BALT supports the work of the British Architectural Library, whose collections originated in 1834 and are among the most comprehensive resources for architecture in the world. Comprising four million items dating from 1478, they range from books, journals, models and drawings to photographs, manuscripts and complete archives.
In 2006, they were Designated by the Museums, Libraries and Archives Council as being of ‘outstanding national and international importance’; in 2010 the same body awarded the RIBA Accredited Museum status.
The collections include the world’s largest body of British architectural drawings: Inigo Jones, Christopher Wren and several generations of the Waterhouse, Scott, Wyatt and Pugin families are amongst those represented, as well as Denys Lasdun whose archive has recently been fully catalogued. Other highlights include an unrivaled collection of Palladio drawings and an internationally renowned collection of 1.5 million photographs.
In 2010-2011, the exhibition Palladio and His Legacy: A Transatlantic Journey toured the U.S. The exhibition centred on a collection of 31 rarely seen original Palladio drawings and a number of books from the RIBA’s collections, alongside bas-reliefs and architectural models from renowned modelmaker Timothy Richards. The exhibition traced Palladio’s architectural development alongside the enormous impact his work had on the architecture of the United States.
Thanks to the RIBA’s global reputation and network, the collection is constantly enriched by gifts of works, most recently the archive of Charles Correa, India’s greatest living architect. Another example is John McAslan + Partners, who have given the RIBA designs for King’s Cross station. This archive, covering a 16-year period, develops from works on paper to born-digital design objects, exemplifying the changing nature of 21st-century collecting.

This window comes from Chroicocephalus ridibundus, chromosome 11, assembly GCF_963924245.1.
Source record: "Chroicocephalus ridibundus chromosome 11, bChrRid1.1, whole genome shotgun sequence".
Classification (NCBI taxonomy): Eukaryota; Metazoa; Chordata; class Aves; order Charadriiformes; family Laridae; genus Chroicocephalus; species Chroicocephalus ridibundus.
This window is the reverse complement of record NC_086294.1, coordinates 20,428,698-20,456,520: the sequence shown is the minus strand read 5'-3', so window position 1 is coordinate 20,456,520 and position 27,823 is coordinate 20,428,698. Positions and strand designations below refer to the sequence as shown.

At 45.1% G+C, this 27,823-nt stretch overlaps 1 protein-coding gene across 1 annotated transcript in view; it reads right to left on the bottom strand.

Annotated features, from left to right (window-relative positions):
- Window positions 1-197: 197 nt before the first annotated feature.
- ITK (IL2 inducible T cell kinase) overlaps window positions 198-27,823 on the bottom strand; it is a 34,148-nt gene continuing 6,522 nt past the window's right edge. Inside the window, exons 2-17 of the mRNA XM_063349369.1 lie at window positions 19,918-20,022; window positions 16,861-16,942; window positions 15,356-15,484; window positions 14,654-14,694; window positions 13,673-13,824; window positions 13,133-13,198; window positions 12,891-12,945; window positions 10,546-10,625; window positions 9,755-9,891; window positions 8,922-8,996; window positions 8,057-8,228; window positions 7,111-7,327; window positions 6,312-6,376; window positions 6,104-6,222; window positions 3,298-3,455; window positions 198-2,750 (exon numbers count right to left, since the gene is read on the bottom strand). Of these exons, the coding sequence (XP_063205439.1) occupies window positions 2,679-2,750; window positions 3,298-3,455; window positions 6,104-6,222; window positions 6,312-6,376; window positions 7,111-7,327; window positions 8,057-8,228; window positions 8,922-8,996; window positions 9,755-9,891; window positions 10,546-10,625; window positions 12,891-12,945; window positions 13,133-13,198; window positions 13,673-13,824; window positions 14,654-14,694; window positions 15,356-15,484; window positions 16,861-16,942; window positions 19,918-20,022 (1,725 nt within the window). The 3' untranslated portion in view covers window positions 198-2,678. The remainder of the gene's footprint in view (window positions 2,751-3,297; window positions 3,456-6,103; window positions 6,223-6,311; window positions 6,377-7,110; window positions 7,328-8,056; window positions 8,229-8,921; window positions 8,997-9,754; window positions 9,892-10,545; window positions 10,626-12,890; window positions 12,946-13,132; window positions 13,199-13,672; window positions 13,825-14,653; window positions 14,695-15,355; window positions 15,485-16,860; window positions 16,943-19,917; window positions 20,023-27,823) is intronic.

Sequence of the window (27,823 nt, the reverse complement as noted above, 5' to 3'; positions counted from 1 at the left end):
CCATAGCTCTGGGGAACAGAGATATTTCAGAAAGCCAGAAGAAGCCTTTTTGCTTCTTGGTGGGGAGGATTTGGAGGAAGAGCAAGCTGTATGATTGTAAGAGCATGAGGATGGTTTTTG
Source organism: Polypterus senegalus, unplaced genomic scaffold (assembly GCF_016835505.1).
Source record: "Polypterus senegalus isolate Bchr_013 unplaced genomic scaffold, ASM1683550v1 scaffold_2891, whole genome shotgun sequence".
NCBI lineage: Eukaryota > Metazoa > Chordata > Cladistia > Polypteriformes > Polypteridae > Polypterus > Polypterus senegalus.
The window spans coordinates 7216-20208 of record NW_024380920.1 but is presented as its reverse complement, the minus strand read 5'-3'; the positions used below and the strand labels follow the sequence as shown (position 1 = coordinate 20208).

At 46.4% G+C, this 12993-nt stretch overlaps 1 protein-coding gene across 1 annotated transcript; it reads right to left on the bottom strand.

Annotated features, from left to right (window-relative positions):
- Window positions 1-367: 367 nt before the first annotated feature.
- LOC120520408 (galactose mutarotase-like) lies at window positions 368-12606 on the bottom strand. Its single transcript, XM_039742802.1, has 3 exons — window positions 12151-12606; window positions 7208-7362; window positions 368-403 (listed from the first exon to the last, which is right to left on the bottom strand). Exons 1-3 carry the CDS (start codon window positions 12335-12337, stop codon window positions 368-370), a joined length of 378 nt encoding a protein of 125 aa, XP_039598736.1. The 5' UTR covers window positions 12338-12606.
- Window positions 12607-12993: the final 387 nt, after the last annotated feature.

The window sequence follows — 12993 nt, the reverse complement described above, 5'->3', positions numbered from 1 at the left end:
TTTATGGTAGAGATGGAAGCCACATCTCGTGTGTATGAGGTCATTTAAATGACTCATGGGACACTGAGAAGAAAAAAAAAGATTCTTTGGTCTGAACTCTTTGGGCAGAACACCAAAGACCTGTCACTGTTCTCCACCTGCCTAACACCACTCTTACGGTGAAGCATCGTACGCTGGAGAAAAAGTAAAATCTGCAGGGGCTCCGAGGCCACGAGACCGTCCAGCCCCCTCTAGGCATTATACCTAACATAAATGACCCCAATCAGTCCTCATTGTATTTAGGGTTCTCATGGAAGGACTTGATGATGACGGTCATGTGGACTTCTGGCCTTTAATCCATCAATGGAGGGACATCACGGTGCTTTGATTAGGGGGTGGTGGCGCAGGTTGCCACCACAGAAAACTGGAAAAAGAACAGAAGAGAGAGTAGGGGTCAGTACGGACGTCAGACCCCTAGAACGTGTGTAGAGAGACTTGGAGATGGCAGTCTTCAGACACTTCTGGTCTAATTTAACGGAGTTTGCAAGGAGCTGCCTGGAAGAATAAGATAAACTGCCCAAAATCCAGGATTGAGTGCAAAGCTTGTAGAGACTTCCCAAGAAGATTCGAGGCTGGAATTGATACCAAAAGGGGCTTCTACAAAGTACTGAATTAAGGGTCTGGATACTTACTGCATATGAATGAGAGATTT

Many acquisitions are important works saved by the RIBA from potential degradation or sale. These include the photographic archive of the former Architectural Press (about 500,000 prints and negatives illustrating the changing face of the built environment in Britain between 1930 and 1982) and the Chamberlin Powell & Bon archive including documentation of the design and construction of the Barbican estate with drawings, photographs and film footage from 1960s and 70s.
The collections are an unrivaled resource for exhibitions on architecture and design. The support of the American Friends helps preserve and develop them for future generations, as well as share them with audiences in the US.